Every artist should have the freedom to express their opinions and use their skills to make people think. this is how growth is achieved, this is how new thought is born. The seizure of these artworks cannot qualify under the ridiculous Gay Propaganda law in Russia as that is about targeting minors, neither of these were in a position where minors may see them. this is just a cracking down on anything that Putin finds mildly uncomfortable. well, well done Putin, because yet again you have managed to prove my eternal point about censorship. censorship is the best way to shine a light on the very thing you are trying to cover up.
Her photographs, in which she poses naked with food strategically positioned, are being used to promote this year’s Paris Design Week.
Mr Key said he knew his daughter was working on the self portraits, and said he was not surprised by the images.
One of the images shows Ms Key naked with sushi on her breasts and an octopus over her groin.
In another she poses with burger buns covering her breasts.
“I told her to eat her food not play with it. But oh well she’s got sushi all over her,” he joked.
Mr Key said his daughter was “doing incredibly well”, and that the images were part of the brief for the work that she was doing at school in Paris.
He told TV ONE’s Breakfast that he and his family were “really proud of her”.
International media have labelled the pictures “provocative”, “a bit strange”, and the UK’s Daily Mail said they were “raunchy” and a “bizarre erotic photoshoot”.
Mr Key brushed off the comments, saying “that’s the Daily Mail for you”.
I really approve of New Zealand Prime Minister John Key’s reaction to his Daughter’s photoshoot. He sent her to one of the best art schools in the world, the Paris College of Art, and is then thrilled to see that she is using her tuition to create the art she wants to create. His comments were not those of a politician, carefully primed and written, heading off a crisis or a threat to his career as some sources have implied, his words are those of a proud dad. not an embarrassed dad, but an encouraging and supportive one.
well done sir!
I am saddened, however, by some of the vitriol I’ve read from artists about Stephanie Key and her nude works. many of them are along the lines of why her and not me? just because her dad can afford to send her to a fancy college, my work is so much better, I’ve seen high school students do better.. for shame! support your fellow artists. it takes courage to have photographs of yourself nude online. it takes courage to create art, especially if you are already in the public eye and you don’t know what the reaction will be. it takes courage and fortitude to be an artist. whether you like their work or not, don’t condemn them – especially publicly. it doesn’t make your artwork look better, it makes you look petty and mean.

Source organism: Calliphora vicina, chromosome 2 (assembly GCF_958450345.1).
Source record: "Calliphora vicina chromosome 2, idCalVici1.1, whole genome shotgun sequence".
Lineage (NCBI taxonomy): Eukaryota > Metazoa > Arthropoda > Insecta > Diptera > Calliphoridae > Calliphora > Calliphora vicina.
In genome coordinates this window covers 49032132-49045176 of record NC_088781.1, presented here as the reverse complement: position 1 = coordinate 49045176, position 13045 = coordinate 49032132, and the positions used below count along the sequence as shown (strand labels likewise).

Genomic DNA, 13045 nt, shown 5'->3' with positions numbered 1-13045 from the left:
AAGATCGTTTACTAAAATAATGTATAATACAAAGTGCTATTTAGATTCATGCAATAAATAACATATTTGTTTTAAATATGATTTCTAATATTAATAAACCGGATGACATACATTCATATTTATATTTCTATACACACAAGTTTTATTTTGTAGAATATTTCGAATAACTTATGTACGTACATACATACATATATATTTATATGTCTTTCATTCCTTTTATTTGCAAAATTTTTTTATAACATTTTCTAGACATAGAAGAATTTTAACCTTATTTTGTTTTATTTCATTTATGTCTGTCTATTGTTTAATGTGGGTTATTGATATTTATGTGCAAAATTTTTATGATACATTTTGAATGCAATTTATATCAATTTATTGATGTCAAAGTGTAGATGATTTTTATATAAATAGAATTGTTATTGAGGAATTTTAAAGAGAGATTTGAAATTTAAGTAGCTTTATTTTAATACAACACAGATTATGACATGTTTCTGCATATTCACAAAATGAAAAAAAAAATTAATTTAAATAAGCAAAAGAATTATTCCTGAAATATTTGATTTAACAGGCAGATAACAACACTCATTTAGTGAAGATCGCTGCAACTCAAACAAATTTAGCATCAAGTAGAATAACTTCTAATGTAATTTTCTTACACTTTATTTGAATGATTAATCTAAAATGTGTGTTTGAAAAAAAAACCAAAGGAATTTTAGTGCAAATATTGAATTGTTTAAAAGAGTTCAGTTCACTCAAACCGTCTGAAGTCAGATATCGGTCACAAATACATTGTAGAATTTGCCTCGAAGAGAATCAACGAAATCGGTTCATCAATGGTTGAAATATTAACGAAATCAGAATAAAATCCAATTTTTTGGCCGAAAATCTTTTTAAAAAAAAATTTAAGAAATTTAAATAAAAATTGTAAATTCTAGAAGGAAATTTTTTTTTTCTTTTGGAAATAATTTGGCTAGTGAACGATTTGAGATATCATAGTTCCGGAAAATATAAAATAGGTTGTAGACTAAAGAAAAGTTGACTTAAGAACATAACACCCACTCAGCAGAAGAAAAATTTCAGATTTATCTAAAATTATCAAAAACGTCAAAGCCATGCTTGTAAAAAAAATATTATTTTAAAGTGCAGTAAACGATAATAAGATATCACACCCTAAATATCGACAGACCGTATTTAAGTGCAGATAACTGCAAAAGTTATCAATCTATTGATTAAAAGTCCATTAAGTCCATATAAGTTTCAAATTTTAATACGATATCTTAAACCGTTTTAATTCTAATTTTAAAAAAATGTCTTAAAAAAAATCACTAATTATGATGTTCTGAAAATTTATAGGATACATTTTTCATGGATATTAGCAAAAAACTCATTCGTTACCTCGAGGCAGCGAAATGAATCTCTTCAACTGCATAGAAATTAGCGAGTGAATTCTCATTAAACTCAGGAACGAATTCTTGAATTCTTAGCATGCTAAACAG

I like this piece, there is something arrestingly beautiful and sad about her face and pose. I find it compelling. and before you ask, I couldn’t find an uncensored version. if you know where one is I’ll link to it instead. I’m really impressed that she has been chosen to represent her school, and that she has worked so hard creating something she wanted to make probably knowing it would be controversial, and that her father has supported her in her work.
In other studies, testosterone seemed to provide “winning streaks” that often occurred about ten in the morning. Funnily, I’ve always noted this is a hot hour for my painting, but I never thought to connect it with hormones.
Of further interest, male brokers took more risks and traded more often than their female associates. It was also the men who got into the most trouble–witness infamous stock traders like Bernie Madoff and the London Whale. As well as further courage being generated after periods of successful trading, men became the most daring after having had a string of losses. Heeding this last observation, some big firms are temporarily suspending brokers’ licenses after they sustain 3% in losses.
Another interesting finding in these studies was that women brokers did just as well for their clients as male brokers. They also traded less often and were apparently more cautious and thoughtful. Women brokers didn’t appear to have those knee-jerk reactions that some researchers think are spurred by testosterone. Women were also more inclined to take advice from advisors and experts. I’m not sure, but I don’t think there are any female felons in the investment world. I may be naïve and gravely limited in my research, but I also know of no female felons in the art world.
via The winner effect. Robert Genn
I think there is a lot in this that is representative of the art world at large. female artists often seem to take the slow and steady wins the race approach, and male artists are often more gung-ho. (autocorrect changed that to hung-ho and I was torn for a moment about changing it, it seems incredibly apt.) often both genders do just as well as each other, but that testosterone fuelled approach may be what endears male artists to more galleries and museums. just as it does in the corporate world.